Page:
There is undoubtably a good atmosphere down on the quayside, but for me it is too much of a honeypot. Although it is known as an eating Mecca, the prices are too high for my budget. I prefer to walk round the island, as there is a really nice path all the way round it. There are some stunning views over the archipelago, some peaceful sunbathing places on the weather-smoothed rocks and several pleasant, if sometimes crowded, beaches for swimming.
The main attraction in the town itself is the impressive Carlstens Fästning, a fortress built in the 17th century, which was once a notorious prison. Tours provide a glimpse into the life and times of the fortress and its inmates. Plays are staged in there and feasts are held during the summer.
Marstrand is a magnet for sailors. It hosts the prestigious Match Cup Sweden event, which is part of the World Match Racing Tour. The event draws the world's best sailing teams to Marstrand. Yacht racing is an ideal sport for spectators in Marstand. The races take place approximately 15m from the shore, providing excellent heart of the action views for the audience. Even if you miss the Match Cup, there is always a good selection of boats to watch and often a race.
Fjällbacka is a picturesque village in an unusually dramatic setting, as a 70 m (230 ft) high granite rock called Vetteberget creates an impressive backdrop to the village and the harbour. The steep narrow streets, lined with low-rise wooden houses and shops, all drop down to the harbour. Actress Ingrid Berhman spent many summers in Fjällbacka and so after her death a bust was erected in her memory. If you do visit Fjällbacka, try and find time to go up Vetteberget as the views over the archipelago from the top are delightful.
Fish n chips in Smögen
Smögen has a reputation as a culinary draw with a daily fish auction. There are lots of open-fronted fishmongers' shops selling mounds of shrimp, langoustine, crab and all manner of smoked seafood. The boardwalk along the quayside is especially lively.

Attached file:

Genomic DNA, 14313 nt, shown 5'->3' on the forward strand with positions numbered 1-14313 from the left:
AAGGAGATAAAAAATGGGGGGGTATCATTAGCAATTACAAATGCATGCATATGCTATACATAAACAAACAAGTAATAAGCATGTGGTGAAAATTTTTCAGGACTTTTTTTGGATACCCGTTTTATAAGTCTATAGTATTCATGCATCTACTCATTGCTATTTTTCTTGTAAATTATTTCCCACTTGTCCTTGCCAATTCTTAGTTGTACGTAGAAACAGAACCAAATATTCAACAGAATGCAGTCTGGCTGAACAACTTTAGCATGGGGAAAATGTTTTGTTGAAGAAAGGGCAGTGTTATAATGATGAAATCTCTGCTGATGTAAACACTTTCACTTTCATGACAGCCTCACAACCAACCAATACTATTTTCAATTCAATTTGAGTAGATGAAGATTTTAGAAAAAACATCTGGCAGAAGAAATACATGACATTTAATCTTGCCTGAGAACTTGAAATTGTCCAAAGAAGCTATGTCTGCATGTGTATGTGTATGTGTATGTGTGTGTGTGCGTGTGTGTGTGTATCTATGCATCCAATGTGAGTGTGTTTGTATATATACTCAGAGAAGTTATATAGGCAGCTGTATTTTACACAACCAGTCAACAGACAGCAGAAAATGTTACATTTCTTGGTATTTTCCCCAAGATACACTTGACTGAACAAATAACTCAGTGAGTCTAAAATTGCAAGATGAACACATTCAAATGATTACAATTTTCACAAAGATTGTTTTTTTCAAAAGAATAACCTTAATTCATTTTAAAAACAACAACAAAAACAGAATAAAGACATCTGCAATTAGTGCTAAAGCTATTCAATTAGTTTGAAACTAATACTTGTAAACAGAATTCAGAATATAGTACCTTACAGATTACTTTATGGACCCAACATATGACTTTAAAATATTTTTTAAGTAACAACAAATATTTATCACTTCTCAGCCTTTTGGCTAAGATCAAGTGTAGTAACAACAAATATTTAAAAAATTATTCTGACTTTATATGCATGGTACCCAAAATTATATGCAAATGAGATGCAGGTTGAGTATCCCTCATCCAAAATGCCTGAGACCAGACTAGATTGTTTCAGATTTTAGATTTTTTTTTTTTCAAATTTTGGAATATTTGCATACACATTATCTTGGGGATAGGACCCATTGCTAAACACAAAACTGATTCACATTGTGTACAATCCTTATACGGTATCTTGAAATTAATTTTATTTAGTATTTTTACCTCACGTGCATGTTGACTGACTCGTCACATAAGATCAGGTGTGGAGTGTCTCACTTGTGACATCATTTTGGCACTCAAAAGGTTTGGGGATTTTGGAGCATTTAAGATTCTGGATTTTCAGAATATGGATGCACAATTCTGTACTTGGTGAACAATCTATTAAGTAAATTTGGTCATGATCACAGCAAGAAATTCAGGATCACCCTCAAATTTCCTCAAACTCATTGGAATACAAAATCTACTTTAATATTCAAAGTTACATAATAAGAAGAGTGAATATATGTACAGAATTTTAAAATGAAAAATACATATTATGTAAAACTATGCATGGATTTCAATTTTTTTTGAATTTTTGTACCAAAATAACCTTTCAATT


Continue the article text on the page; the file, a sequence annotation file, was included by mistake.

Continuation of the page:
As a Brit I just had to try fish n chips Swedish style and see how it compared with what many think is Britain's best fish n chip shop at Aldeburgh in Suffolk. The fish was as good and matched up to Aldeburgh's standard, even if the portions are smaller than Brits expect. The batter, being Swedish style, uses more herbs and spices and is in my view better for that, although not as thick and crisp as Aldeburgh's. The chips are of similar quality. Instead of tomato sauce, Swedes serve their fish n chips with remoulad, a sauce made rapeseed oil and eggs mixed with pickles and curry powder. I like both but, as is often the case with Swedish food, there is too much sauce to suit British taste. There was a bit of salad garnish to add colour to the plate, but little taste. Verdict: Smögen 7, Aldeburgh 9!
The Koster Islands
Sailing across to one of the more distant islands, some of which are car-free, is worth the extra time. The ferry journeys can take up to 40 minutes and give a fresh perspective on the archipelago. I particularly like the Koster Islands, Åstol and Gullholmen.
The Kosters, which are near Norway, are Sweden's two most westerly inhabited islands. They enjoy more sunshine hours than almost anywhere else in the country. No cars are allowed on either island, so it is bird-watchers' paradise. The islands are made for walking and cycling with easy marked paths through wild-flower meadows and along the sea's edge.
We enjoyed going out on a boat with a fisherman and pulled up some crayfish pots, only to find all the pots were empty. These were then re-baited with salted herring, and again lowered into the sea. If you are lucky to enough to pull up some crayfish, the journey usually continues to a boathouse on Koster where the crayfish are cooked. In our case, we went on to haul up some crab pots instead. We had more success with this, pulling up a total of 48 crabs, four of which we took back to our rented house to cook. They were the best crabs we have ever tasted, but my wife was not totally at ease with the crabs crawling around in the pink bucket on the ferry on the way back.
Åstol is a charming little island, so crammed with pretty houses it is known for having no industry, no fishing and no soil! Nonetheless we enjoyed the boat trip there, returning for a picturesque sunset.
The west coast of Sweden has many similarities with Scotland. It was only as I was reflecting on this on Åstol that I discovered that the band playing was Scottish. If you like Scotland, you will like the west coast of Sweden. Give it a try.